For ages, designers have been extremely conservative in planning their type families. The biggest moves have been the introduction of the bold weight in the 19th century, Adrian Frutiger’s Univers as a precursor of Multiple-Master technology and interpolation techniques, mega-families encompassing multiple styles (e.g. serif, sans, slab), multi-script type families supporting vast amounts of languages, low-resolution fonts for screens, and whole type-systems effectively addressing issues in particular fields (e.g. newspaper design). Yet all of these, dare we say, utterly fail to cross the boundaries of the subject. They tend to focus only on type and solving typographic minutiae without maintaining wider context.
From the beginning, Skolar has been a type family that chose to cross boundaries – first of languages, then writing systems, and now it has been complemented, after Cyrillic, Greek, Devanagari, and Gujarati, with a beer! Providing typographers with an unprecedented tool fostering their expressive repertoire.
Challenges of harmonization
The key issue in “designing a complement” for an existing typeface is to figure out the fundamental principles defining the character of the said typeface and then translating these principles to a new environment. Be it new script or completely different craft, the principles are the same. Well, there is the unfortunate issue that drinks do not have as solid a form as letters. For that reason, a more innate connection between type and beer had to be found and implemented. One could call it an author-centred harmonisation approach. Crudely put, the idea is that the same mind will naturally come up with a related product.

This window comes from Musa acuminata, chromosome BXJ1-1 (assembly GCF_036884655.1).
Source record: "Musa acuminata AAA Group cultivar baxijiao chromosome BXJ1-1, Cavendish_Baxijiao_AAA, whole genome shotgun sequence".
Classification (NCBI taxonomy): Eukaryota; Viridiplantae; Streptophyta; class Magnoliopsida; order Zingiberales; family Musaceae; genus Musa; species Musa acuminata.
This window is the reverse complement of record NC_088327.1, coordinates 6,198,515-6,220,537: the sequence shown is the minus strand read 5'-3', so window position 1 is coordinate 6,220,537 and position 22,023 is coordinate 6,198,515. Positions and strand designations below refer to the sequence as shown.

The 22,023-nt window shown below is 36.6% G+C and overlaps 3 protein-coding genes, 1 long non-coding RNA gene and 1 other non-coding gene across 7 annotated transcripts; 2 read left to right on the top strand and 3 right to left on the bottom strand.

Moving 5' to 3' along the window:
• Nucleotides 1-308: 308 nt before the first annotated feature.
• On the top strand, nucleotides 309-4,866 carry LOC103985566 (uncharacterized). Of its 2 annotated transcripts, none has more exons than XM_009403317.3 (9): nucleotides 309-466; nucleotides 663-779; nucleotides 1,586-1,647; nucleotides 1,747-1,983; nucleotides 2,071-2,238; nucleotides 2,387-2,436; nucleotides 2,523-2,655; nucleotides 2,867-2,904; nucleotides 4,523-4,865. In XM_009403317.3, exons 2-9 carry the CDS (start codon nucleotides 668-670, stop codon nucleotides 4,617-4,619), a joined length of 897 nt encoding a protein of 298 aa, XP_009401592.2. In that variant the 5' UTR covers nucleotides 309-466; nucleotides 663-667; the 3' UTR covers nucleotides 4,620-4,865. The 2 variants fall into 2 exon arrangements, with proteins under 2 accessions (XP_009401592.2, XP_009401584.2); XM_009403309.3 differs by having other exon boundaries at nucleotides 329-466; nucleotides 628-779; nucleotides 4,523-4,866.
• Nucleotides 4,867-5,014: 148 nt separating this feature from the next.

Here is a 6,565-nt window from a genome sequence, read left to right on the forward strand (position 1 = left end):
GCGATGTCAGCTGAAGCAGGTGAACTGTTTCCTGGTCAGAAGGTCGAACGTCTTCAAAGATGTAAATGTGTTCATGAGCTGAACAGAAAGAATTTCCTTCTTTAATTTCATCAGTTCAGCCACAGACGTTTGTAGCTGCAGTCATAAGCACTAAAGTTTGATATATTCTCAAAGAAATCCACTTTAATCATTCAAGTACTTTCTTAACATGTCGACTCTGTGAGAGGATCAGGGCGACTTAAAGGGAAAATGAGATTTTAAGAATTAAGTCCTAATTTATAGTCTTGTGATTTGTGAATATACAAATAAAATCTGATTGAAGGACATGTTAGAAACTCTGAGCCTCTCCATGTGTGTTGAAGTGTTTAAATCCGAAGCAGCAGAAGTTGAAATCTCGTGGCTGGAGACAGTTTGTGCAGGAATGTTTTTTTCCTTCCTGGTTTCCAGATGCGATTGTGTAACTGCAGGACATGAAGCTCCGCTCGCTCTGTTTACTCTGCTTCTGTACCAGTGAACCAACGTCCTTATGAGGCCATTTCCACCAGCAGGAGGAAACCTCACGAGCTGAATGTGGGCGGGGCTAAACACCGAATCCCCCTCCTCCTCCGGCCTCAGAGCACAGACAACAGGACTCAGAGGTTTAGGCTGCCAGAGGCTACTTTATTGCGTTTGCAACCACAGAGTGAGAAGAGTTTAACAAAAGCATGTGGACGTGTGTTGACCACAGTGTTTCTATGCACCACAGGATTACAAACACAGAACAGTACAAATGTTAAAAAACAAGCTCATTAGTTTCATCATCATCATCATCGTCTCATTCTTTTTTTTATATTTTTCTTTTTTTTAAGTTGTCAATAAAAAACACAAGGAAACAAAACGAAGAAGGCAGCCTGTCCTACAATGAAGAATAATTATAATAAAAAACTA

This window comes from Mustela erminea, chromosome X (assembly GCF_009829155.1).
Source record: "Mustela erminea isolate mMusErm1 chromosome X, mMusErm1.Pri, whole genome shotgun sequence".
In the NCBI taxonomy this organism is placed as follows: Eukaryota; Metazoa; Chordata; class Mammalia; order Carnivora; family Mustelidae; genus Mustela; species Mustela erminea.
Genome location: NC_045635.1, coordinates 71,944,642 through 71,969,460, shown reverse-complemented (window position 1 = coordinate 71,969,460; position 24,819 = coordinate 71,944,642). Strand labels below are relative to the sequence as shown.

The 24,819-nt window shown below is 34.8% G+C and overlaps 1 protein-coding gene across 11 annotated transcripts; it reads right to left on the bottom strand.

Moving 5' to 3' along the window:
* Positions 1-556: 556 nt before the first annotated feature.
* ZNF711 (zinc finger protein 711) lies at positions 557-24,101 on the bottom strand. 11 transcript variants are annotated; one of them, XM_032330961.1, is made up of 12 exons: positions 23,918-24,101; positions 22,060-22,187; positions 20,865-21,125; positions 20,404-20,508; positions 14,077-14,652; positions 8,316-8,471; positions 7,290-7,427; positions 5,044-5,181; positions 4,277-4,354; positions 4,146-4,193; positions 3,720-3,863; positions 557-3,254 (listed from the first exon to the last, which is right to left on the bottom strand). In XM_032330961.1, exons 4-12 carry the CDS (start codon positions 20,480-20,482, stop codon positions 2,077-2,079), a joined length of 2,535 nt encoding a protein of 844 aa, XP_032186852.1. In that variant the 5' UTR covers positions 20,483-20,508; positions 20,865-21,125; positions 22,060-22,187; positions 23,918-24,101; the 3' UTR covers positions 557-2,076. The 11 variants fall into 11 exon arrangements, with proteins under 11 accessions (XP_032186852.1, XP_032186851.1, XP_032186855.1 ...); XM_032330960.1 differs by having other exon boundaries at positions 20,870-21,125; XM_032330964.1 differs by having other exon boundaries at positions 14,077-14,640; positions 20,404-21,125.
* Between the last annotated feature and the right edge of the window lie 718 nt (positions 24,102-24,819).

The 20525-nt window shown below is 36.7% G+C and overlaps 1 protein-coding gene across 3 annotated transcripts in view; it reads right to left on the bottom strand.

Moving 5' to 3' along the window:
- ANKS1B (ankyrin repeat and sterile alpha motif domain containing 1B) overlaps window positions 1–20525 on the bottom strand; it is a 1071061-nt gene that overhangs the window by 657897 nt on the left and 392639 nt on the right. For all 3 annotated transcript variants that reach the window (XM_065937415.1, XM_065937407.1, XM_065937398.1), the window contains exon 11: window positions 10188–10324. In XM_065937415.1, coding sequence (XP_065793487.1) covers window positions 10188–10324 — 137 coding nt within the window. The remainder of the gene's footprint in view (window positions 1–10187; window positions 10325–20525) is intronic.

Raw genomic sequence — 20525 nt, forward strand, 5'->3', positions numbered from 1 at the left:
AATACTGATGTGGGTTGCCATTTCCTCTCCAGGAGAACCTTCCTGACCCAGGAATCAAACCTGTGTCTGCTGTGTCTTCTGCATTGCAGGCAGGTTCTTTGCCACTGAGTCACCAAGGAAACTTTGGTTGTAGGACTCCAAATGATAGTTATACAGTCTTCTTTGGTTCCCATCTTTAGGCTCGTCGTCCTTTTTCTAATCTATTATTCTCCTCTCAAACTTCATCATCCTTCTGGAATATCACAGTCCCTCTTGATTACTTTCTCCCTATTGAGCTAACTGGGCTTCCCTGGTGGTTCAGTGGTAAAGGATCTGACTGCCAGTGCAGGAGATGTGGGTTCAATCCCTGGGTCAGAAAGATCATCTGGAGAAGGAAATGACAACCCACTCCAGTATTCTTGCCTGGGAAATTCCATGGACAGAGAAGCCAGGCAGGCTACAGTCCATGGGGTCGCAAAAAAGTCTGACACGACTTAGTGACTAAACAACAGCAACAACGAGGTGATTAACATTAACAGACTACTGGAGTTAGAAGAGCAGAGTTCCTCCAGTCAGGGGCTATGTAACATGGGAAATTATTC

This complementary beer has been hand-made and lovingly supervised by the author himself. Moreover it has been home-made to allow the environment to seep in, the very same environment which shaped the author’s thoughts when designing the original typeface. The fermentation started at 21:15 on 3 September 2012 and ended at 08:57 on 10 September. Not surprisingly, and similar to the typeface design, it took ages! The beer is hop-less (no pun intended, seriously), the classic kind of beer and similar to the typeface it acquired a twist through the author’s intentions and admittedly some mis-intentions as well.
Great care has been given to decisions on proportions. The goal was to make an 11-degree beer, i.e. beer with medium strength. However, after the initial tasting (and it goes without saying that no sugar has been added to increase the amount of alcohol in the beer) it seems more like a 12-degree beer. When perceived through the typographer’s optics, this is a clear parallel to the type which actually looks like a 12 point size when set in 11 points. It’s all in the proportions.
Is this just the beginning?
This non-filtered and 100% organic beer is just a prototype; an attempt to break off the generally stiff approach to type families. It is a semi-sweet, subtly-bitter beer with a yeast-y aftertaste and as it best fits with the Regular weight, we call it Skolar Regulager. Unfortunately for the readers, this to-be-merchandise was all entirely consumed during the Rosetta Camp. But there is hope.
Potentially, this is just the beginning of a larger mega-beer-family spanning from Light (pale beer) to Extrabold (dark beer) with non-alcoholic equivalents to the sans. In beer-brewing there is no concept of italics and we refuse to produce those kitschy perfumed beers and radlers (we are in serious beer business here!). However, here’s a thought: these could be ciders.